1324a5 It remains to discuss whether the happiness of the city is the same as that of the individual, or different. The answer is clear: all are agreed that they are the same. Those who believe that the well-being of the individual consists in his wealth, will also believe that the city as a whole is happy when it is wealthy. Those who rank the life of a tyrant higher than any other, will also rank the city which possesses the largest empire as being the happiest city. Anyone who grades individuals by their goodness, will also regard the happiness of cities as proportionate to their goodness.
Extract from Chapter II, Book VII of Aristotle’s Politics
Much as the analysis of advertising proved to be an eye-opening window into the libidinal underpinnings of the twentieth century’s very irrational consumer mind, the marketing for residential-led developments has more recently proven itself to be a convenient way of gaining insight into what property buyers are drawn to in a city, and in a home. Because of the increasingly yawning gap between the stratospheric prices of many flats and their consequently disappointing reality, the intensity and psychological brio of these marketing campaigns has reached a fever-pitch of ideological clarity in the attempt to reconcile the two.
Their approach can be roughly divided into the targeting of two main areas of desire. On the one hand there is the drive for uniqueness, the need to feel special, better than everyone else, as was traditionally embodied through affectations of luxuriousness. Coming to predominate now in this approach is the use of L’Oreal style exhortations of indulgence and singularity regarding the buyer and the home, phrases which have no link whatsoever with the physical reality of the buildings or places themselves, but are related solely to how the purchaser is meant to feel about his purchase. Redrow’s recent trailer for its One Commercial Street development is the most explicit expounding of this tactic to date, with barely a glimpse of any aspect of the building whatsoever apart from the view, whilst a character narrates phrases like “But if it was easy, then it wouldn’t feel as good. To look out at the city that could have swallowed you whole and say ‘I did this’. To stand, with the world at your feet.”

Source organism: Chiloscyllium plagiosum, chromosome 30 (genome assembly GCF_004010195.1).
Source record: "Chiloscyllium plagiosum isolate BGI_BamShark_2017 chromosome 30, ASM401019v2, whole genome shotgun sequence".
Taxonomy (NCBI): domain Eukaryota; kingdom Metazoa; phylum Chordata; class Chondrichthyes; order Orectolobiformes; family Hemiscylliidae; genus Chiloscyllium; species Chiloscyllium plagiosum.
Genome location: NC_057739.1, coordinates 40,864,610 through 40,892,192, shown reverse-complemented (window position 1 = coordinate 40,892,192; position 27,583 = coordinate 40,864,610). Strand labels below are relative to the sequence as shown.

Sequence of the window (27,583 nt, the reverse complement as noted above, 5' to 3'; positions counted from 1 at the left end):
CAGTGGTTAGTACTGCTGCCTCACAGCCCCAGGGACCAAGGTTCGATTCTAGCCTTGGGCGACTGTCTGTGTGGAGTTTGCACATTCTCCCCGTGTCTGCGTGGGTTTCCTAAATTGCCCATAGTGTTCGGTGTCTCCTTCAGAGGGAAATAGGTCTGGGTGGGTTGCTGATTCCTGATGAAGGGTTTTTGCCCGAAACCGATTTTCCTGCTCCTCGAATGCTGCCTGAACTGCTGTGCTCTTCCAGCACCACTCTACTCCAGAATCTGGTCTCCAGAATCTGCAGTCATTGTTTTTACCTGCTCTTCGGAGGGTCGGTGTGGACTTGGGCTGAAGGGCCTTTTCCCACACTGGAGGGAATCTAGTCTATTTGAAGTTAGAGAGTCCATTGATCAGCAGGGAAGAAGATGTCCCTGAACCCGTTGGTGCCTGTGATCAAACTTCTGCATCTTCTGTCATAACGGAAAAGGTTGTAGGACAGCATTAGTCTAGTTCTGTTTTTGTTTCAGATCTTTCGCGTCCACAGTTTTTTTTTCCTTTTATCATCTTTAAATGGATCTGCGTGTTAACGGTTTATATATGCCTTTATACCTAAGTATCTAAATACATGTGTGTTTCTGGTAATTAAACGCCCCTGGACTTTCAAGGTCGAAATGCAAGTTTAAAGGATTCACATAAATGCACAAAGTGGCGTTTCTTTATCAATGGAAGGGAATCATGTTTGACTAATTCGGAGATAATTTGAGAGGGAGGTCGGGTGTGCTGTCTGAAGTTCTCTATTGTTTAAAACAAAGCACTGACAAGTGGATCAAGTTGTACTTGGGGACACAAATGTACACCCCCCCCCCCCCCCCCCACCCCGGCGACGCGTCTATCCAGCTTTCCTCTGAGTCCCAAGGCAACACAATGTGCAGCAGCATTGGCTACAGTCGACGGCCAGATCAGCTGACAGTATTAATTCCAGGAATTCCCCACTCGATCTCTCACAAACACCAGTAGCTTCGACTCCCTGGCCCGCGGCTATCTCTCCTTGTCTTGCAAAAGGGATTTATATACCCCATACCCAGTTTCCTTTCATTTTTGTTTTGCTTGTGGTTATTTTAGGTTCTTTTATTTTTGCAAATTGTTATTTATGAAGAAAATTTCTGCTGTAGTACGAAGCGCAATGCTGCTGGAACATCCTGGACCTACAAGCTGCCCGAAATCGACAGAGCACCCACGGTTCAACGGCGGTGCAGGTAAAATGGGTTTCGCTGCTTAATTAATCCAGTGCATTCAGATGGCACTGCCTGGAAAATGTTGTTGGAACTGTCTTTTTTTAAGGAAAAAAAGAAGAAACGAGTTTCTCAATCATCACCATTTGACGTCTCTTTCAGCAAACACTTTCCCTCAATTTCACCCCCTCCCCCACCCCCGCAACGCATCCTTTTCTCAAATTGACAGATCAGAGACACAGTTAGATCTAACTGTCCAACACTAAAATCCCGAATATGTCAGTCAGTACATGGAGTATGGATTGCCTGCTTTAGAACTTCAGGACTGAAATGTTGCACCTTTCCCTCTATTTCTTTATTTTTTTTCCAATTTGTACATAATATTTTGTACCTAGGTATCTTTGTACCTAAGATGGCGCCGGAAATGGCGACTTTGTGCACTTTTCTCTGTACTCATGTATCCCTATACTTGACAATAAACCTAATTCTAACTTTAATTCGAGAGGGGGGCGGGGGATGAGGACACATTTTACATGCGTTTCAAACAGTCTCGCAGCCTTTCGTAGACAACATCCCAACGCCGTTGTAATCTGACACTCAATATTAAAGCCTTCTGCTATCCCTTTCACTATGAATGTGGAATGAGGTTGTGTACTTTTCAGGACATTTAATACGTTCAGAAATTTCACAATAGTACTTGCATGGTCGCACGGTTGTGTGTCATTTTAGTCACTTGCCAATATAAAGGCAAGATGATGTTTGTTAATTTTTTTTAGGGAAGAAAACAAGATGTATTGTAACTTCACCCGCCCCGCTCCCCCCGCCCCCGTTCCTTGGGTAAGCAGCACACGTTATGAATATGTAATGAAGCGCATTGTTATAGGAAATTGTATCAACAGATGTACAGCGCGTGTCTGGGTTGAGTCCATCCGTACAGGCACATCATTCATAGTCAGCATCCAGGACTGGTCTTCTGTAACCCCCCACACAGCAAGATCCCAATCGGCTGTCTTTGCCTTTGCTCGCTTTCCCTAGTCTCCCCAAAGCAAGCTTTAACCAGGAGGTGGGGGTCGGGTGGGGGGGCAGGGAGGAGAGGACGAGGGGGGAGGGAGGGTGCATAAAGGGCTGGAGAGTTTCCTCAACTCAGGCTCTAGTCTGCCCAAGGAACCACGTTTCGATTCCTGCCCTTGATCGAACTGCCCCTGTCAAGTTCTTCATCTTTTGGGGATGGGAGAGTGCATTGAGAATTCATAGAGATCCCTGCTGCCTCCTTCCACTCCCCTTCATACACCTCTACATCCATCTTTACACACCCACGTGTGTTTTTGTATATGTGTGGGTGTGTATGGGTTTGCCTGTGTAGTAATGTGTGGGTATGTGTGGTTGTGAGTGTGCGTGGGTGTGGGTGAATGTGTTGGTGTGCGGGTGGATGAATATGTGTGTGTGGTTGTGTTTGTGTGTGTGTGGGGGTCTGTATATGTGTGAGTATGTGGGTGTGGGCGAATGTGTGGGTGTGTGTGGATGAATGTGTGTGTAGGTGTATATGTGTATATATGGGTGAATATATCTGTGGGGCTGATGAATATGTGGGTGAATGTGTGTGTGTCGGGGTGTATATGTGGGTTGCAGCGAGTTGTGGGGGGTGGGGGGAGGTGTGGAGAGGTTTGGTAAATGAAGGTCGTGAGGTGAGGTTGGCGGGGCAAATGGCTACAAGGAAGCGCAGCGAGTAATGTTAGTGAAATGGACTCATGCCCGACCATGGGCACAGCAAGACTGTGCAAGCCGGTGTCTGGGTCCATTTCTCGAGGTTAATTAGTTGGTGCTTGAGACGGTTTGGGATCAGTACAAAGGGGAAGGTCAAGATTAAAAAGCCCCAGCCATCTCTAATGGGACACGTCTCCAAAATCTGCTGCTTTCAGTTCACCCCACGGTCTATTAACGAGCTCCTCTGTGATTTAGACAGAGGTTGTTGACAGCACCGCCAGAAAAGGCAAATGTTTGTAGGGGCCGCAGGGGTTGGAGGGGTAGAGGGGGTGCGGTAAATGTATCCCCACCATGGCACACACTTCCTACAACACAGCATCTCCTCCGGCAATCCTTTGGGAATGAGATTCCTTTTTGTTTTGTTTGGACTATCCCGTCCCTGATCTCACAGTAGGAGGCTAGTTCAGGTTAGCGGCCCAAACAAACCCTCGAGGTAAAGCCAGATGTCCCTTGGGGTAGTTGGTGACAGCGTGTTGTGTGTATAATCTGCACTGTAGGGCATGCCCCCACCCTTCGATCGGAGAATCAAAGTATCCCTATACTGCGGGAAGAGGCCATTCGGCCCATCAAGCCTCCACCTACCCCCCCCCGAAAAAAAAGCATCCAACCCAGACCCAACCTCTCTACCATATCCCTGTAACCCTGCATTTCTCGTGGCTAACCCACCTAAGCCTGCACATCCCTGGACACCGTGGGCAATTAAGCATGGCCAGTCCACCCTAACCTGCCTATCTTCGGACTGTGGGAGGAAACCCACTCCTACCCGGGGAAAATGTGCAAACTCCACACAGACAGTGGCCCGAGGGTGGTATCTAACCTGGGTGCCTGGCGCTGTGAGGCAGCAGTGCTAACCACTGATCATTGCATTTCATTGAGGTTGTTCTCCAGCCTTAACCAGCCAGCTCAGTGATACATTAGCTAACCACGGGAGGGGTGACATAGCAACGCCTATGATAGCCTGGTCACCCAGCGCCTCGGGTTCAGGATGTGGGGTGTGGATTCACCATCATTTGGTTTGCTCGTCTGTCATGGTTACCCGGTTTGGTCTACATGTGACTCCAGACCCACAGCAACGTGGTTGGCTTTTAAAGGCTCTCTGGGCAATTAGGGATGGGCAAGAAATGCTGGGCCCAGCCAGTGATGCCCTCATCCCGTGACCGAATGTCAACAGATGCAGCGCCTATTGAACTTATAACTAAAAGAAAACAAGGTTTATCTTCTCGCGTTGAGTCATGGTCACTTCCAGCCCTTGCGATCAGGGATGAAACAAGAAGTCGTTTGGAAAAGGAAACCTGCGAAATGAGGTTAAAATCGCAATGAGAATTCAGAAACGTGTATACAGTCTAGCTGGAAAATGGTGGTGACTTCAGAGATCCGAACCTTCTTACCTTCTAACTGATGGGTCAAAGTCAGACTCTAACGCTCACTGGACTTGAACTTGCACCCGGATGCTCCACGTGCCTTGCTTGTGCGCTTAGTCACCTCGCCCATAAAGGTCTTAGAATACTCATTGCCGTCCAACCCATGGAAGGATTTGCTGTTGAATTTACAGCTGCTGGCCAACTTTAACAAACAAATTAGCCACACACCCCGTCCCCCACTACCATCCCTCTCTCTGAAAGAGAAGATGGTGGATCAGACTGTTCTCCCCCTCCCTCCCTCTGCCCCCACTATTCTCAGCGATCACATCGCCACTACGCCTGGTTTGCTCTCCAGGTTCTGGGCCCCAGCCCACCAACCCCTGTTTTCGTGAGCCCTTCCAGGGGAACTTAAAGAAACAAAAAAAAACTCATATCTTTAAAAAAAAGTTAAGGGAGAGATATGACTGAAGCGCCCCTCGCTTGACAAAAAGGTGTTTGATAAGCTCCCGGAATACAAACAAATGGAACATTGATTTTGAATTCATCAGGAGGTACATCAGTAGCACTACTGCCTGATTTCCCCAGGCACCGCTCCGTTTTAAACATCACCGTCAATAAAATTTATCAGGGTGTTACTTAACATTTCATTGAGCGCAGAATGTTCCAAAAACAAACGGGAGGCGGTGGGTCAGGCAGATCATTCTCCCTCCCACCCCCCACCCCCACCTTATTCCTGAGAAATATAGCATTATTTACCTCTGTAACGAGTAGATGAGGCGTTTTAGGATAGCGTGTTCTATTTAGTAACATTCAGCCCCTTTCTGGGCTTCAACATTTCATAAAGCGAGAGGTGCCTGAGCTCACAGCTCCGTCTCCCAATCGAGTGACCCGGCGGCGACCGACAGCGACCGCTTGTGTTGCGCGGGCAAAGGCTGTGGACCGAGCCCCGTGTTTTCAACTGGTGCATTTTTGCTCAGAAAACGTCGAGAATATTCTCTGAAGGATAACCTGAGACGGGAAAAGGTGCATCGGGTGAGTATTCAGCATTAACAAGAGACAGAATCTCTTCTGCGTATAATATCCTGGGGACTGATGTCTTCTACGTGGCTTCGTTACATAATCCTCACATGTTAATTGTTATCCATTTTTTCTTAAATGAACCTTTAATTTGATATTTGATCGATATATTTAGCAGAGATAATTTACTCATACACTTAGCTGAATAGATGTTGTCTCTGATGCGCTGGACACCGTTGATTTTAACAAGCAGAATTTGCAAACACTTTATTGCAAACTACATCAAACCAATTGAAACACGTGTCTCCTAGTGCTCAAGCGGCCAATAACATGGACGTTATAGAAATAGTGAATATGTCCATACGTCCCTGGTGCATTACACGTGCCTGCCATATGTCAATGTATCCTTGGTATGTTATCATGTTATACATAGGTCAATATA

On the other hand there is the drive to not be alone, for the opposite of luxurious isolation, for its therapeutic amelioration in urban form through the connection with something specific to a given place. It is the instrumentalisation of this kind of artificially located authenticity that has seen the greatest proliferation in recent years, with videos of local markets and galleries jostling against phrases about how you will “be enriched by the alluring tapestry of culture and flavours bursting from every direction”, and even tabula-rasa behemoths like Battersea being “designed to nurture interactions and inspire enduring relationships,” their website earnestly entreating buyers with such unintentionally terrifying phrases as “In and through community lies the salvation of the world”.